By Robin Laurence
KEN HOUSEGO Art Gallery of St. Albert, St. Albert, Sep 7-30 This mid-career survey of engaging mixed-media works calls up the many places Grande Prairie-based artist Ken HouseGo has called home. In a sense, it is also a survey of Canada, incorporating memories and impressions of the Georgian Bay area of Ontario, the Maritimes and northern Alberta. Working in wood, paint, metal, pastel and found objects, HouseGo creates highly personal constructions that inspire a range of emotions and interpretations in viewers.
MARY ANNE BARKHOUSE: LE RÊVE AUX LOUPS Esker Foundation, Calgary,
Sep 16-Dec 22 Once described as “an ambassador between the human and natural worlds,” Mary Anne Barkhouse creates sculptures of wild animals as symbols of her environmental and social justice concerns. In her new exhibition, she juxtaposes creatures that inhabit the land with aspects of the extravagant palace interiors of Louis XIV of France. While challenging our exploitative relationship with nature, the works also underscore the transience of material wealth and imperial power in the long arc of human history.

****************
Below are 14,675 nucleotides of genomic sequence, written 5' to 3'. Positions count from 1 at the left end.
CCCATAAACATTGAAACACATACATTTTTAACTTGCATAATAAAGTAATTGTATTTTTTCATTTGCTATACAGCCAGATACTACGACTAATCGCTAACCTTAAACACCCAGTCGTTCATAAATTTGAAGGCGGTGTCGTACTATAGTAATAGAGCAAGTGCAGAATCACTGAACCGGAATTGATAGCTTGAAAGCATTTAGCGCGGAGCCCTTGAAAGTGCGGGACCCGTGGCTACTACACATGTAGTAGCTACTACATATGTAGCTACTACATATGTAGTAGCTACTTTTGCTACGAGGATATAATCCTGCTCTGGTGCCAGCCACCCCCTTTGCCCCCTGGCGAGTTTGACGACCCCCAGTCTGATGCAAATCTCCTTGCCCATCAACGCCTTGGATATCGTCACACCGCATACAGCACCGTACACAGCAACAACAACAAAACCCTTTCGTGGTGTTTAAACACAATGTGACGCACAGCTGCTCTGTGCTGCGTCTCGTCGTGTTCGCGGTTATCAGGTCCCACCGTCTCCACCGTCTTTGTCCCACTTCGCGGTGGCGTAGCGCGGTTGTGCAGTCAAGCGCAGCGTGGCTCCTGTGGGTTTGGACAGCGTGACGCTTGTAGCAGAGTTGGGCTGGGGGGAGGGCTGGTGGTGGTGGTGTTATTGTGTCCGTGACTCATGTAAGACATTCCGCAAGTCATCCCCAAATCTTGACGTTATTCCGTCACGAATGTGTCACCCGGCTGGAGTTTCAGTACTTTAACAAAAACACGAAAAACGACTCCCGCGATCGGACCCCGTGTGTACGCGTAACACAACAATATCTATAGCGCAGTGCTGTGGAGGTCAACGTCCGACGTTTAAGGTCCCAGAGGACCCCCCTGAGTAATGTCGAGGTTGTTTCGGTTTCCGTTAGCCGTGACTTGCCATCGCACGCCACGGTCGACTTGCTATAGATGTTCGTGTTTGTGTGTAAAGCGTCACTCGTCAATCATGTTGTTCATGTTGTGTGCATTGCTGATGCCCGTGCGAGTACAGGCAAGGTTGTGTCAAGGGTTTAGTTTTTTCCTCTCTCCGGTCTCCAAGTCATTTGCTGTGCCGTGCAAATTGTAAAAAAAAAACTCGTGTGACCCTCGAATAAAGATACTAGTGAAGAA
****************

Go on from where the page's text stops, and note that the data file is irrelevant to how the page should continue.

THE WRITING ON THE WALL: WORKS OF DR. JOANE CARDINAL-SCHUBERT Nickel Galleries, Calgary, Sep 21-Dec 16 The posthumous retrospective of this widely acclaimed artist includes paintings, drawings, prints, collages, ceramics and installation works gathered from public and private collections across Canada. Joane Cardinal-Schubert used her art to examine cultural, historical and environmental issues as well as to express personal experience. Of Kainai descent, she was keenly attuned to past and present conditions of Indigenous life while also critiquing the institutional categorization of “Native artist.”
SANDRA SAWATZKY: THE BLACK GOLD TAPESTRY Glenbow, Calgary, Oct 7-May 21 An intimate work of monumental proportions, Sandra Sawatzky’s 220-foot-long hand-embroidered tapestry tells the story of oil, from prehistoric times to the present day. Representing nine years and 16,000 hours of labour by the filmmaker and fabric artist, the work alludes in its ambition to the thousand-year-old Bayeux Tapestry. Through its scale and the global significance of its subject, The Black Gold Tapestry dramatically shifts the popular perception of embroidery from the quietly domestic to the assertively public.
REINHARD SKORACKI Herringer Kiss Gallery, Calgary, Oct 12-Nov 11 The paradoxical subtitle of this exhibition translates as “The Learned Lesson of Ignorance” and is borrowed from a treatise by philosopher Nikolaus von Kues. Calgary-based artist Reinhard Skoracki uses his beguiling tabletop sculptures to pose – but not answer – a number of questions about the human condition. In his exhibition statement, he tells us the underlying thesis of his new work is that “true knowledge abides in the consciousness of ignorance.”